Adapted from an online discussion.
Dear Carolyn: My spouse manages anger poorly, often lashing out (verbally) in unkind ways, retreating into sullen withdrawal or making sharp passive-aggressive digs at me. I have tried to explain to him that these behaviors erode my sense of emotional safety and make emotional and sexual intimacy feel impossible. His retort is that, the vast majority of the time, he is an amazing partner: loving, attentive, thoughtful and loyal. He points to his generosity with gifts and the constant favors he does for me.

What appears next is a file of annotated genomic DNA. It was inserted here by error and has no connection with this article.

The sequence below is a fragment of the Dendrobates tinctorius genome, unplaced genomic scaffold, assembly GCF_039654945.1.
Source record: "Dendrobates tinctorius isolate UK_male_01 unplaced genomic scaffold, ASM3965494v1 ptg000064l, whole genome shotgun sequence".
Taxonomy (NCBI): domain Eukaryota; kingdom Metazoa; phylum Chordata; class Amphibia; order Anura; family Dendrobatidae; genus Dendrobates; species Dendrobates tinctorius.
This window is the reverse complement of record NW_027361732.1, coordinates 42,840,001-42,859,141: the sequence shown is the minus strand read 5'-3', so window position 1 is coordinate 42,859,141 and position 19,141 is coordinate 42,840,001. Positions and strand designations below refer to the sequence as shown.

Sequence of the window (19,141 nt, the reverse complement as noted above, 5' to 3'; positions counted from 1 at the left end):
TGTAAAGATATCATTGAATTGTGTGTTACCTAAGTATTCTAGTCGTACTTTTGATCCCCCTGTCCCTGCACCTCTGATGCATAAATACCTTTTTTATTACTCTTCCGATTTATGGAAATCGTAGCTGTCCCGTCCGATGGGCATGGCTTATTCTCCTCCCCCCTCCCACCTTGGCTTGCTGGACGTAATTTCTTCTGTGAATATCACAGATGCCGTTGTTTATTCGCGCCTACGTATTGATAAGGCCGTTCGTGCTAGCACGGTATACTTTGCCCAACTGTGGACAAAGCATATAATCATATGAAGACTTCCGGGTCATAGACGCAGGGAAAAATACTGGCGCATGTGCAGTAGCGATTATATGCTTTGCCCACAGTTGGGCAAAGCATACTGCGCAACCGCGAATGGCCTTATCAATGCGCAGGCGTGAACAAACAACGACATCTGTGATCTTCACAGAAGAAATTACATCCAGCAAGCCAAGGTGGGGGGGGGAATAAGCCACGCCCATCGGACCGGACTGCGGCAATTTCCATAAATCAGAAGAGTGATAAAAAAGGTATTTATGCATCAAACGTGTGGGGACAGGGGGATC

This response confuses me, because it’s absolutely true; he is usually awesome. So … why does my heart feel so bad? I’m left calculating how much hurt is worth enduring for a partner who can be pretty great, and somehow 90 percent amazing, 10 percent terrible doesn’t feel like love. He says the very fact that I make such a calculation reflects a lack of appreciation for the thoughtful, loving person he usually is. In fact, he says it leaves him feeling angry, resentful and taken advantage of. How do I untangle these knots? — Tangled